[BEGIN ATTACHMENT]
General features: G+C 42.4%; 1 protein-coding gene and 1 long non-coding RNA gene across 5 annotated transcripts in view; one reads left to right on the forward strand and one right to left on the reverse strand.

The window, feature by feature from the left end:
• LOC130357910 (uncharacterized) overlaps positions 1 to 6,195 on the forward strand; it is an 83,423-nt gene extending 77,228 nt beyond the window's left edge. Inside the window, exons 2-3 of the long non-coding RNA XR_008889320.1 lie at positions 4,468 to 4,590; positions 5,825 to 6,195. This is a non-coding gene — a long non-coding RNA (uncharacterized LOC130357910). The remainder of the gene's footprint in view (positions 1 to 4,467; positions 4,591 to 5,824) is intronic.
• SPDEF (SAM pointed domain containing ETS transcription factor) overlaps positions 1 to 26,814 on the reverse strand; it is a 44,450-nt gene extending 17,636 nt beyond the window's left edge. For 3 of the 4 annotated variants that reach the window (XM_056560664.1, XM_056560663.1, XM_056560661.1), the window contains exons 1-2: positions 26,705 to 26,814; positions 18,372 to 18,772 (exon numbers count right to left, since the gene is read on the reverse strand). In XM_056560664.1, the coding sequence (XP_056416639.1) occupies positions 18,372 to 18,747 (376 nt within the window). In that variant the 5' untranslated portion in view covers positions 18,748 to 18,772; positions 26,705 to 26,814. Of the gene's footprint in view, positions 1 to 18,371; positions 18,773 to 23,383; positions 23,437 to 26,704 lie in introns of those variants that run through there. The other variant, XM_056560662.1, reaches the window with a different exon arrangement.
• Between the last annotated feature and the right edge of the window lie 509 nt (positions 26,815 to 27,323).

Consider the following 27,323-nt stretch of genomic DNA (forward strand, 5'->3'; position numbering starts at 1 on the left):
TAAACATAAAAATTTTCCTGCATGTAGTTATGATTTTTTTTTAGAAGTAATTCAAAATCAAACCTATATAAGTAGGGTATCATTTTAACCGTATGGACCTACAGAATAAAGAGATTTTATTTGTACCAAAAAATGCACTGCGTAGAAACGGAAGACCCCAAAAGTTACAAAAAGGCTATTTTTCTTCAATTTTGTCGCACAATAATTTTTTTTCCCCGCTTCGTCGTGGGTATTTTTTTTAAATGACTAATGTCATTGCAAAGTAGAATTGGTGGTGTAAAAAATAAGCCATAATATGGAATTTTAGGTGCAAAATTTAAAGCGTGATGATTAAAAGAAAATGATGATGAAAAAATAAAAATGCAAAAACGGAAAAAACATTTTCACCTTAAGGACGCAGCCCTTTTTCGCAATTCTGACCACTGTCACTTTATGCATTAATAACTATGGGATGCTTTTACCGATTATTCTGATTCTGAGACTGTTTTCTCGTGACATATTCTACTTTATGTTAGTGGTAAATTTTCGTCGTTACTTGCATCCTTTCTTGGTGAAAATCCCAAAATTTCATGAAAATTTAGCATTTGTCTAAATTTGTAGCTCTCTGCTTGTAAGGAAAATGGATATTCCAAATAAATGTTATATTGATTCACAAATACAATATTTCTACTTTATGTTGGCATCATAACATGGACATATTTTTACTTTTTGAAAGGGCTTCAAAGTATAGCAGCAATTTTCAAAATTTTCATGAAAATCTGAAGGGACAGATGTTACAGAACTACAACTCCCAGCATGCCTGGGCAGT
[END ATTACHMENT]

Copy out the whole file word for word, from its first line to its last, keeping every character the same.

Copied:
General features: G+C 42.4%; 1 protein-coding gene and 1 long non-coding RNA gene across 5 annotated transcripts in view; one reads left to right on the forward strand and one right to left on the reverse strand.

The window, feature by feature from the left end:
• LOC130357910 (uncharacterized) overlaps positions 1 to 6,195 on the forward strand; it is an 83,423-nt gene extending 77,228 nt beyond the window's left edge. Inside the window, exons 2-3 of the long non-coding RNA XR_008889320.1 lie at positions 4,468 to 4,590; positions 5,825 to 6,195. This is a non-coding gene — a long non-coding RNA (uncharacterized LOC130357910). The remainder of the gene's footprint in view (positions 1 to 4,467; positions 4,591 to 5,824) is intronic.
• SPDEF (SAM pointed domain containing ETS transcription factor) overlaps positions 1 to 26,814 on the reverse strand; it is a 44,450-nt gene extending 17,636 nt beyond the window's left edge. For 3 of the 4 annotated variants that reach the window (XM_056560664.1, XM_056560663.1, XM_056560661.1), the window contains exons 1-2: positions 26,705 to 26,814; positions 18,372 to 18,772 (exon numbers count right to left, since the gene is read on the reverse strand). In XM_056560664.1, the coding sequence (XP_056416639.1) occupies positions 18,372 to 18,747 (376 nt within the window). In that variant the 5' untranslated portion in view covers positions 18,748 to 18,772; positions 26,705 to 26,814. Of the gene's footprint in view, positions 1 to 18,371; positions 18,773 to 23,383; positions 23,437 to 26,704 lie in introns of those variants that run through there. The other variant, XM_056560662.1, reaches the window with a different exon arrangement.
• Between the last annotated feature and the right edge of the window lie 509 nt (positions 26,815 to 27,323).

Consider the following 27,323-nt stretch of genomic DNA (forward strand, 5'->3'; position numbering starts at 1 on the left):
TAAACATAAAAATTTTCCTGCATGTAGTTATGATTTTTTTTTAGAAGTAATTCAAAATCAAACCTATATAAGTAGGGTATCATTTTAACCGTATGGACCTACAGAATAAAGAGATTTTATTTGTACCAAAAAATGCACTGCGTAGAAACGGAAGACCCCAAAAGTTACAAAAAGGCTATTTTTCTTCAATTTTGTCGCACAATAATTTTTTTTCCCCGCTTCGTCGTGGGTATTTTTTTTAAATGACTAATGTCATTGCAAAGTAGAATTGGTGGTGTAAAAAATAAGCCATAATATGGAATTTTAGGTGCAAAATTTAAAGCGTGATGATTAAAAGAAAATGATGATGAAAAAATAAAAATGCAAAAACGGAAAAAACATTTTCACCTTAAGGACGCAGCCCTTTTTCGCAATTCTGACCACTGTCACTTTATGCATTAATAACTATGGGATGCTTTTACCGATTATTCTGATTCTGAGACTGTTTTCTCGTGACATATTCTACTTTATGTTAGTGGTAAATTTTCGTCGTTACTTGCATCCTTTCTTGGTGAAAATCCCAAAATTTCATGAAAATTTAGCATTTGTCTAAATTTGTAGCTCTCTGCTTGTAAGGAAAATGGATATTCCAAATAAATGTTATATTGATTCACAAATACAATATTTCTACTTTATGTTGGCATCATAACATGGACATATTTTTACTTTTTGAAAGGGCTTCAAAGTATAGCAGCAATTTTCAAAATTTTCATGAAAATCTGAAGGGACAGATGTTACAGAACTACAACTCCCAGCATGCCTGGGCAGT